Investigating predictive coding accounts of typical neurocognitive development and autism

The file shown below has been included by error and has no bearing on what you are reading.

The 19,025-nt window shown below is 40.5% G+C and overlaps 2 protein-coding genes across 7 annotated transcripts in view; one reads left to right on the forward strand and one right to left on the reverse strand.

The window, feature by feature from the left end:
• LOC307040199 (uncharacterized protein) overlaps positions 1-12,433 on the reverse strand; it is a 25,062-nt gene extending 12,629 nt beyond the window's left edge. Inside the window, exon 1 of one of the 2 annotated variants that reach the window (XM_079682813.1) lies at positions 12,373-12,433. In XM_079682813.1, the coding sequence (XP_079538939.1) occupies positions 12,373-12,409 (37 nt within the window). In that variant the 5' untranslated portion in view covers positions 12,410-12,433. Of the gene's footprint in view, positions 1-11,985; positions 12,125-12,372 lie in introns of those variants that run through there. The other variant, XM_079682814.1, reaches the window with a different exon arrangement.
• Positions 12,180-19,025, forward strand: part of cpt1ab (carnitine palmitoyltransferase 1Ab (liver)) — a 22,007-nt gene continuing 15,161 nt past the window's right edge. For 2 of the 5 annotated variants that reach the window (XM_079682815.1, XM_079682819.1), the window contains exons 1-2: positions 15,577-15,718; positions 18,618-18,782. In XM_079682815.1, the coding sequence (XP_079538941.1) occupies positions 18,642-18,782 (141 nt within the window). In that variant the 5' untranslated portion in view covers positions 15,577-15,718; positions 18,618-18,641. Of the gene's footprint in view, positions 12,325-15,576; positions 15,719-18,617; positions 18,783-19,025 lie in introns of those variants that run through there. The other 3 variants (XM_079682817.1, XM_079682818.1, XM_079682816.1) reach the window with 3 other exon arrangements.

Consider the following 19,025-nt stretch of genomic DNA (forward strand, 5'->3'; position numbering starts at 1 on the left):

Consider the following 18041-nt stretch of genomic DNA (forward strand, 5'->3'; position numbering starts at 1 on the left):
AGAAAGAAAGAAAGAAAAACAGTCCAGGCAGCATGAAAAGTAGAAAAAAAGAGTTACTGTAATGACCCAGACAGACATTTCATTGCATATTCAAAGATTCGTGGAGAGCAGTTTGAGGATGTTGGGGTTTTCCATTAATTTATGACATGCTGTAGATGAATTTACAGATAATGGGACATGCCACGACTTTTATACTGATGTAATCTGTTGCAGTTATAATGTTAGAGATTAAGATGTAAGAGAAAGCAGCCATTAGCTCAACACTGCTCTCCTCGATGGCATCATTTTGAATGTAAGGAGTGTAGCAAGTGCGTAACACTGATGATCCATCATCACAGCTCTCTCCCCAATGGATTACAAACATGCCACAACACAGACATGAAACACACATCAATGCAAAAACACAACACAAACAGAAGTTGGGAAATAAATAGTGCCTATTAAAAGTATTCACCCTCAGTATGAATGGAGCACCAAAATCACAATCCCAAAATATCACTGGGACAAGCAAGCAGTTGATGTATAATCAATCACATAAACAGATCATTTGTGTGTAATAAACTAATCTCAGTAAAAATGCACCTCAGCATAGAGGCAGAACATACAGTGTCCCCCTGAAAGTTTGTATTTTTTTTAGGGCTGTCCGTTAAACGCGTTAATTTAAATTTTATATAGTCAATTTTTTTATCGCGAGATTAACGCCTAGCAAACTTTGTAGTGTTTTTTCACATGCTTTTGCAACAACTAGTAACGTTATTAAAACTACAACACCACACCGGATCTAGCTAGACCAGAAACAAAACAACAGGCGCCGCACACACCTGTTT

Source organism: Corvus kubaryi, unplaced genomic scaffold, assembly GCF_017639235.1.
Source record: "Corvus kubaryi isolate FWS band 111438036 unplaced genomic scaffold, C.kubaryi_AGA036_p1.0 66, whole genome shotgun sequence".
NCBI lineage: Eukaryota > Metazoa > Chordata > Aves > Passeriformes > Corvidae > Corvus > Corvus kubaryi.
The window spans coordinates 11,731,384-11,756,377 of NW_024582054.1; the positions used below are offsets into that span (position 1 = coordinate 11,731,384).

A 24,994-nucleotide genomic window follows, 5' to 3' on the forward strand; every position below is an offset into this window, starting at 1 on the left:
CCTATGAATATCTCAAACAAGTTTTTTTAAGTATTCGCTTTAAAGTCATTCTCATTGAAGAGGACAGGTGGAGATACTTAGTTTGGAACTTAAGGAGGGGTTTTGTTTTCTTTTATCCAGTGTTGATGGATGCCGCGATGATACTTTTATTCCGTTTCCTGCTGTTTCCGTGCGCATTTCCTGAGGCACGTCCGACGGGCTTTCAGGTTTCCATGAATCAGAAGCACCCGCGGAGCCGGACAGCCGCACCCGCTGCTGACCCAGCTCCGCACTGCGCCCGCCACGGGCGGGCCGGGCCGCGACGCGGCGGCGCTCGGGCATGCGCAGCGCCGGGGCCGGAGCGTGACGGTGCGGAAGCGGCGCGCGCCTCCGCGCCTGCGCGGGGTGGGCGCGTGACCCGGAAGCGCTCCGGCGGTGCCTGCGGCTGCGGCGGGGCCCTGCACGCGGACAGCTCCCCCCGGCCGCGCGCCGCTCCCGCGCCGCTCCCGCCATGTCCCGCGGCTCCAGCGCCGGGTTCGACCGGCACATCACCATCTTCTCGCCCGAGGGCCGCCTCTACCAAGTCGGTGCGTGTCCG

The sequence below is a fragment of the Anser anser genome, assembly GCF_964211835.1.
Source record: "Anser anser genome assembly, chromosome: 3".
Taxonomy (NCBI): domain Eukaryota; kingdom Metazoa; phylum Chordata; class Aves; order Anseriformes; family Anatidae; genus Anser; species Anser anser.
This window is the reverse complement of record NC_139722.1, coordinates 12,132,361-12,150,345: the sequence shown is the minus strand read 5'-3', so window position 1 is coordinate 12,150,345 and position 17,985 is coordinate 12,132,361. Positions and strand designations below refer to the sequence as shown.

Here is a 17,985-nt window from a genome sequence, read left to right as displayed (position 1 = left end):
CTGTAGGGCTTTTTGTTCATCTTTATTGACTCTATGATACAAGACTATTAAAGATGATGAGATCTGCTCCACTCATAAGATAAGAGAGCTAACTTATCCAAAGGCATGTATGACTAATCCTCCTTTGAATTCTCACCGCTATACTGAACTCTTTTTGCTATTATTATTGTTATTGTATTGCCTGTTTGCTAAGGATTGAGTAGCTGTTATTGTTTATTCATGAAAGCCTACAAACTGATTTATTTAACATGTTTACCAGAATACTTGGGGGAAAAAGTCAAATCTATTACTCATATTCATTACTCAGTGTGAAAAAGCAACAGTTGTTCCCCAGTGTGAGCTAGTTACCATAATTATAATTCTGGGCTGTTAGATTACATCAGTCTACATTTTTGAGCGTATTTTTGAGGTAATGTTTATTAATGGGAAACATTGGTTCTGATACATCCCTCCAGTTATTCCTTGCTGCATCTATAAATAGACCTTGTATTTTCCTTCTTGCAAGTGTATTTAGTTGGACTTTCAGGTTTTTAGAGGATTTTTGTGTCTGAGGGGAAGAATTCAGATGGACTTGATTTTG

Predictive coding has become the dominant theoretical framework for understanding perception and its neural underpinnings. In recent years, there has been a surge of interest in the predictive coding framework across the mind sciences. However, little research has investigated the neural instantiation of predictive coding in young children. This is largely due to practical challenges associated with conducting brain recording experiments with paediatric populations. The aim of this thesis was to address this knowledge gap. In Chapter 2, I set out to develop a protocol for conducting magnetoencephalography (MEG) recording sessions with young children. I then implemented this protocol in the child MEG experiments detailed in Chapters 3 to 5. The protocol proved to be largely successful in facilitating the investigation of the brain function in both a large cohort of neurotypical children and a diverse cohort of autistic children. In Chapters 3 to 5, I sought to test predictive coding accounts of both typical neurocognitive development and autism at a neural level. To this end, I used MEG in conjunction with various time-efficient auditory oddball paradigms to measure the ‘mismatch field’ MMF: a component of the auditory evoked response waveform that is widely interpreted as a neural signature of predictive brain function. Specifically, in Chapter 3, I used a multi-feature paradigm to investigate the maturation of the MMF in neurotypical children (aged between three and six years). I found that the amplitude of the MMF increased across age. This increase was evident in right-hemisphere temporal and frontal regions. I interpreted this increase as reflecting the optimisation of predictive brain function across early development. In Chapter 4, I used a roving paradigm to investigate the maturation of the MMF in neurotypical children (aged between three and nine years) and adults (aged between 17–38 vi years). I found a developmental shift from MMF responses coinciding with the first waveform component (and most prominent in the left temporal regions) to MMF responses coinciding with the second waveform component (and most prominent in the right temporal and frontal regions). I interpreted this as reflecting as a shift from processing prediction errors at lower levels of the neural hierarchy (where they are responded to in an automatic, reflexive fashion) to processing prediction errors at higher levels (where they can be processed increasingly under cognitive control). In Chapter 5, I compared roving-evoked MMF responses between young autistic children (aged between four and eight years) and average-age-matched neurotypical cohorts. I found relatively larger MMF amplitudes in most of the autistic children. I interpreted this as reflecting support for the ‘HIPPEA’ predictive coding account of autism, which suggests that the brains of autistic people ascribe unduly high precision to prediction error signals. This, in turn, gives rise to an unduly high learning rate volatile environments characterised by hardto-predict variance. Overall, the findings in this thesis provide preliminary support to the predictive coding of neurotypical and autistic functional brain development. These findings may have important implications for parenting, pedagogy, machine learning development and societal perceptions of autism.